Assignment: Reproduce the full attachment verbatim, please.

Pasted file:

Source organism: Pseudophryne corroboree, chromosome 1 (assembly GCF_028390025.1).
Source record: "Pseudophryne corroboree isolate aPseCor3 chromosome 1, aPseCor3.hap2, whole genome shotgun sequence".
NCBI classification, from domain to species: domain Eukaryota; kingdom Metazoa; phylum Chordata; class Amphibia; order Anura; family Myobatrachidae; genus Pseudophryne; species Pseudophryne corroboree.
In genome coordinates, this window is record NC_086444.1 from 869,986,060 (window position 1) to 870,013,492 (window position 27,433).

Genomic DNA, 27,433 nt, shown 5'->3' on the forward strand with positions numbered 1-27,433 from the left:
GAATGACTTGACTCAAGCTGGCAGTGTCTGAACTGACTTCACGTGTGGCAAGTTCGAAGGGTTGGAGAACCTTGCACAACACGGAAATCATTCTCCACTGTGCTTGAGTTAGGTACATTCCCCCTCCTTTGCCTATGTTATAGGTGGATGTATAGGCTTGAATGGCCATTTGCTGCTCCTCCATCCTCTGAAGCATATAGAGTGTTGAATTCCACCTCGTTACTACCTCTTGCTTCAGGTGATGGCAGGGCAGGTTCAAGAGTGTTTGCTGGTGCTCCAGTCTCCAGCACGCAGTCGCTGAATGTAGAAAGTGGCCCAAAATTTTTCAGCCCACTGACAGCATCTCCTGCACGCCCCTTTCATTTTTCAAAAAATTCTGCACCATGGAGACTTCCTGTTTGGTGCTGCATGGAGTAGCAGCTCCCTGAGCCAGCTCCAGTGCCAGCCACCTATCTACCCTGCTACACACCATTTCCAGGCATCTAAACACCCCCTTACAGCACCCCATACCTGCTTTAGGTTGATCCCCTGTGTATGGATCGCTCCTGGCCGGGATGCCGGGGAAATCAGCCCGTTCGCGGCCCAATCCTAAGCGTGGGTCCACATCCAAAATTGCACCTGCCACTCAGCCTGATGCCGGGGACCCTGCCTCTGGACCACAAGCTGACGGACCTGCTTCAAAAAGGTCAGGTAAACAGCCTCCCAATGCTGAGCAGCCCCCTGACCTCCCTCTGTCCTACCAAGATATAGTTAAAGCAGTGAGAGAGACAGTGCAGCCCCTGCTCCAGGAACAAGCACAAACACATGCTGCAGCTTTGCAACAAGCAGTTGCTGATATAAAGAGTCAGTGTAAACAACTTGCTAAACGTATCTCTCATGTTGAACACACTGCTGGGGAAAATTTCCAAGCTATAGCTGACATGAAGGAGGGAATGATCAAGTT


Source organism: Pseudophryne corroboree, chromosome 1 (assembly GCF_028390025.1).
Source record: "Pseudophryne corroboree isolate aPseCor3 chromosome 1, aPseCor3.hap2, whole genome shotgun sequence".
NCBI classification, from domain to species: domain Eukaryota; kingdom Metazoa; phylum Chordata; class Amphibia; order Anura; family Myobatrachidae; genus Pseudophryne; species Pseudophryne corroboree.
In genome coordinates, this window is record NC_086444.1 from 869,986,060 (window position 1) to 870,013,492 (window position 27,433).

Genomic DNA, 27,433 nt, shown 5'->3' on the forward strand with positions numbered 1-27,433 from the left:
GAATGACTTGACTCAAGCTGGCAGTGTCTGAACTGACTTCACGTGTGGCAAGTTCGAAGGGTTGGAGAACCTTGCACAACACGGAAATCATTCTCCACTGTGCTTGAGTTAGGTACATTCCCCCTCCTTTGCCTATGTTATAGGTGGATGTATAGGCTTGAATGGCCATTTGCTGCTCCTCCATCCTCTGAAGCATATAGAGTGTTGAATTCCACCTCGTTACTACCTCTTGCTTCAGGTGATGGCAGGGCAGGTTCAAGAGTGTTTGCTGGTGCTCCAGTCTCCAGCACGCAGTCGCTGAATGTAGAAAGTGGCCCAAAATTTTTCAGCCCACTGACAGCATCTCCTGCACGCCCCTTTCATTTTTCAAAAAATTCTGCACCATGGAGACTTCCTGTTTGGTGCTGCATGGAGTAGCAGCTCCCTGAGCCAGCTCCAGTGCCAGCCACCTATCTACCCTGCTACACACCATTTCCAGGCATCTAAACACCCCCTTACAGCACCCCATACCTGCTTTAGGTTGATCCCCTGTGTATGGATCGCTCCTGGCCGGGATGCCGGGGAAATCAGCCCGTTCGCGGCCCAATCCTAAGCGTGGGTCCACATCCAAAATTGCACCTGCCACTCAGCCTGATGCCGGGGACCCTGCCTCTGGACCACAAGCTGACGGACCTGCTTCAAAAAGGTCAGGTAAACAGCCTCCCAATGCTGAGCAGCCCCCTGACCTCCCTCTGTCCTACCAAGATATAGTTAAAGCAGTGAGAGAGACAGTGCAGCCCCTGCTCCAGGAACAAGCACAAACACATGCTGCAGCTTTGCAACAAGCAGTTGCTGATATAAAGAGTCAGTGTAAACAACTTGCTAAACGTATCTCTCATGTTGAACACACTGCTGGGGAAAATTTCCAAGCTATAGCTGACATGAAGGAGGGAATGATCAAGTT